A Giant in China's Equity Market Is Starting to Look Expensive

(Bloomberg) -- Equity traders rarely pay this much for the world’s most profitable distiller.

Up 60 percent this year alone, China’s Kweichow Moutai Co. is reaching all kinds of milestones. It’s become the second-largest company listed on the mainland, and on track to be the first priced at 1,000 yuan apiece. It commands a premium over all of the country’s major consumer staples, and has just leapfrogged global giants like Anheuser-Busch InBev SA, Unilever and HSBC Holdings Plc in market value for first time.

But trading at almost 30 times projected earnings, Moutai is nearing the multiple that has often capped gains in the past decade. Whether China’s middle class will continue to splurge on liquor is a key question for analysts after the stellar start to the year. The concern is that investors have set too high a bar for 2019 because Moutai often beats its own guidance.

"Valuation is a concern in the market now," said Dai Ming, Shanghai-based fund manager at Hengsheng Asset Management Co. "All the good news from its first-quarter earnings have been priced in."

A Giant in China's Equity Market Is Starting to Look Expensive

Moutai fell 0.8 percent Friday, one day after sliding 1.8 percent even as a 24 percent surge in quarterly revenue surpassed its own estimates. The shares were at a record as recently as Tuesday, supported by resilient sales that have defied China’s economic slowdown. Moutai’s decision to sell more of its products directly to consumers -- cutting out the middleman -- has also helped lift the stock.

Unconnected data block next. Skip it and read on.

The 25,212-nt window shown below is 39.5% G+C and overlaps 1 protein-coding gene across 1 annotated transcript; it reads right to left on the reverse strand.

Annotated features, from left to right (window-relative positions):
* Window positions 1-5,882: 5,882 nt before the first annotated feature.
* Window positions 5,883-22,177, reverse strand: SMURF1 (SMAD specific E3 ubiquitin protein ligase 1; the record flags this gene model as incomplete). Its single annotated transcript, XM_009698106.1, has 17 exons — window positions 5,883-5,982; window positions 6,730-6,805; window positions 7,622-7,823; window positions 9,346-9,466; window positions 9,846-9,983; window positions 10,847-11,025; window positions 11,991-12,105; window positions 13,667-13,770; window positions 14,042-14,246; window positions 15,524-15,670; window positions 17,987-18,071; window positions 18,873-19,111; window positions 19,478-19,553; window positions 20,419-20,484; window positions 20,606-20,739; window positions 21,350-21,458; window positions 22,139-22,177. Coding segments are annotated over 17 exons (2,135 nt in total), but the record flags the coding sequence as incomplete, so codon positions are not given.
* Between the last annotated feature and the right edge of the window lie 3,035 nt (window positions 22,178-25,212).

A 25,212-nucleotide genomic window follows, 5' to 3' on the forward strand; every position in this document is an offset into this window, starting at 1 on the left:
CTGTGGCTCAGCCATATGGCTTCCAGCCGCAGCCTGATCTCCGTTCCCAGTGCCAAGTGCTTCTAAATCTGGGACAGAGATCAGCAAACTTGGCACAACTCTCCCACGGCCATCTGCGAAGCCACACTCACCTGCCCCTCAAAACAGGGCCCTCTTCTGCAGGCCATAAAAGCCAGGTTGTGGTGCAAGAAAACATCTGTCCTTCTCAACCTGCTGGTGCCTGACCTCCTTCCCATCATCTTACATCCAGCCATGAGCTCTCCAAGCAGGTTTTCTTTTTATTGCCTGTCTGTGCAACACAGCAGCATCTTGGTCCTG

The distiller’s valuation peaked at 28 times projected earnings this week. That compares with the average multiple of around 12 for members of the CSI 300 Index. Its smaller rival Wuliangye Yibin Co., whose shares have almost doubled this year, is the second priciest stock on the consumer staples sub-index, trading at about 23 times profit.

The last time Moutai got this close to the 30-times-earnings multiple was in early 2018, before it got caught up in China’s bear market and a consumer slowdown that cost shareholders more than $60 billion.

Moutai is still one of the most-loved stocks in China, with all but one of 40 analysts tracked by Bloomberg recommending buying the shares. Moutai’s rally has also underpinned the broader market, contributing the most to the Shanghai Composite Index this year. Bank of America Corp. joined eight other brokerages in predicting the shares will breach 1,000 yuan within 12 months.

“Moutai enjoys the strongest branding power, highest margins, best return-on-capital and strongest free cash flow in China’s baijiu industry, warranting a valuation premium over peers,” Citigroup Inc. analysts Xiaopo Wei and Richard Wenjia Lin wrote in a note following this week’s earnings.

Foreign investors are starting to retreat. They sold a net 808 million yuan of the shares in the three days through Thursday via exchange links with Hong Kong, accounting for about 7 percent of their total selling for the entire A-share market, data compiled by Bloomberg show. For Hengsheng Asset’s Dai, the valuation looks rich.

“Recent selling from foreign investors is also making onshore investors cautious," he said. “A price-to-earnings ratio of about 30 times has precluded declines in the past.”

©2019 Bloomberg L.P.